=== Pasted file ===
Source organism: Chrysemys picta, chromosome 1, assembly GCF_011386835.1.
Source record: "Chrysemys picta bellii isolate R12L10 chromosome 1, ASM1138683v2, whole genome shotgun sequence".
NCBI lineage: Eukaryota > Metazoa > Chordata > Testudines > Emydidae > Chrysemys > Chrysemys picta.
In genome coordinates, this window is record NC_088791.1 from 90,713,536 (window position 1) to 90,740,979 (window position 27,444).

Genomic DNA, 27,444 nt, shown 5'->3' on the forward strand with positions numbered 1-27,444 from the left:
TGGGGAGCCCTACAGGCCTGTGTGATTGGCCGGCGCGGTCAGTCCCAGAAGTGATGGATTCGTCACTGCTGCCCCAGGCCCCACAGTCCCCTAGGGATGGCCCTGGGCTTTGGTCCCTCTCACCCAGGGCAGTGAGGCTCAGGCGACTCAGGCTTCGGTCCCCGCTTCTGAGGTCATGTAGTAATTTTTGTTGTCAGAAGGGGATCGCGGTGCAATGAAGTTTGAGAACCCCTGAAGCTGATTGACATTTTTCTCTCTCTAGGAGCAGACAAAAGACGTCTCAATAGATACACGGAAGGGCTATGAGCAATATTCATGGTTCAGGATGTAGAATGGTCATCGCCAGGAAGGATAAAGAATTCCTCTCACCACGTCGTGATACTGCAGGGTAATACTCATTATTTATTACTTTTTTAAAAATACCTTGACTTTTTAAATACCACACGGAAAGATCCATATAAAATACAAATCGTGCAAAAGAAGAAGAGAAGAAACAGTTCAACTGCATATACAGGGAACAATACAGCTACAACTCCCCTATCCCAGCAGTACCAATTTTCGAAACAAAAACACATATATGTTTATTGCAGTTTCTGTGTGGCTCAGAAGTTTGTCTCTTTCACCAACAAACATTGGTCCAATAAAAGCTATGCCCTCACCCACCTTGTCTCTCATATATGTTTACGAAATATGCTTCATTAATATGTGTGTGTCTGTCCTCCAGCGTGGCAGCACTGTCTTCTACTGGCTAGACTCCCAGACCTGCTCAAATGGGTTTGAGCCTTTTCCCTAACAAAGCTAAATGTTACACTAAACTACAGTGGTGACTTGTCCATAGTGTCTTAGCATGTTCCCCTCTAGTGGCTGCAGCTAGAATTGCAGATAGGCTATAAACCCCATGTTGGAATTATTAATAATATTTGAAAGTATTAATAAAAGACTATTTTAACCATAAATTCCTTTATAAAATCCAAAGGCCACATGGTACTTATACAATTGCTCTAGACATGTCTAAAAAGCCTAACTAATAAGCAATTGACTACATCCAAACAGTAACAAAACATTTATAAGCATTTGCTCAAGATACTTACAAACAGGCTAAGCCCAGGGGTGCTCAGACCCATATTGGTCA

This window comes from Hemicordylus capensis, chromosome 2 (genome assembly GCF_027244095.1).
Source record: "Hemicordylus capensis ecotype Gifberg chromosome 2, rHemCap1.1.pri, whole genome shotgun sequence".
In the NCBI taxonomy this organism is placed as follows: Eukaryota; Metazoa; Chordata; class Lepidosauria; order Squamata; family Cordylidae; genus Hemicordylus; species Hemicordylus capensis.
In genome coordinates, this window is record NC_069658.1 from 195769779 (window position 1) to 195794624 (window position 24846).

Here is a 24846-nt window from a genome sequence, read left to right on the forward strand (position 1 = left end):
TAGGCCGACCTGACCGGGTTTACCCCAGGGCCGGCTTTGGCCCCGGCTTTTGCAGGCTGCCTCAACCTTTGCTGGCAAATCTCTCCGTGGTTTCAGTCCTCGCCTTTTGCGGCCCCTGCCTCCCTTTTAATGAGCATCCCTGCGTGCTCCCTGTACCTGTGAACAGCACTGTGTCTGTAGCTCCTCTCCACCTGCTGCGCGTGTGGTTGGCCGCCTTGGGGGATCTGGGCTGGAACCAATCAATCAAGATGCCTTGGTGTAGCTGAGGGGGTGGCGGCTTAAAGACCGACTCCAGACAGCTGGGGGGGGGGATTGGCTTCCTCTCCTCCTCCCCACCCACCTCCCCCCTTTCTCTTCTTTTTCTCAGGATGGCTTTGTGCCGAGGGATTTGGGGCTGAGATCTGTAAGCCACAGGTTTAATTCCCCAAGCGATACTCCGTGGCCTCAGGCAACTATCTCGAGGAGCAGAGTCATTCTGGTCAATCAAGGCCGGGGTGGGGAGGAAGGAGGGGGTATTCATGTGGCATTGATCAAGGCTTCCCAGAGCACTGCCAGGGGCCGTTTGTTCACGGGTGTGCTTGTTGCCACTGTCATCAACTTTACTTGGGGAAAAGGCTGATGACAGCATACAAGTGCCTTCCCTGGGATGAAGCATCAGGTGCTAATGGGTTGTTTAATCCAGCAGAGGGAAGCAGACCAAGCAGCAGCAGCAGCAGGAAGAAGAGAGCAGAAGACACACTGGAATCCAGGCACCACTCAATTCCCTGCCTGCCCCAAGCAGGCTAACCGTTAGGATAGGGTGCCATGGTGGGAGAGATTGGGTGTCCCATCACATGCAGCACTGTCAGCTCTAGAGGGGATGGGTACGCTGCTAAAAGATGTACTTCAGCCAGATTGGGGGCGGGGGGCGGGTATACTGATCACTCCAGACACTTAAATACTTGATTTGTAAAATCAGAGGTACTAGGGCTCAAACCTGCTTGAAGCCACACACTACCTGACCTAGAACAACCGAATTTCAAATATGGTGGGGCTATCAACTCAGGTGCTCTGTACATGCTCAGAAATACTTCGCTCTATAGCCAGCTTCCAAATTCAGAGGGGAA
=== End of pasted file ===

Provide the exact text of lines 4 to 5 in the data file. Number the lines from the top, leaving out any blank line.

In genome coordinates, this window is record NC_088791.1 from 90,713,536 (window position 1) to 90,740,979 (window position 27,444).

Genomic DNA, 27,444 nt, shown 5'->3' on the forward strand with positions numbered 1-27,444 from the left: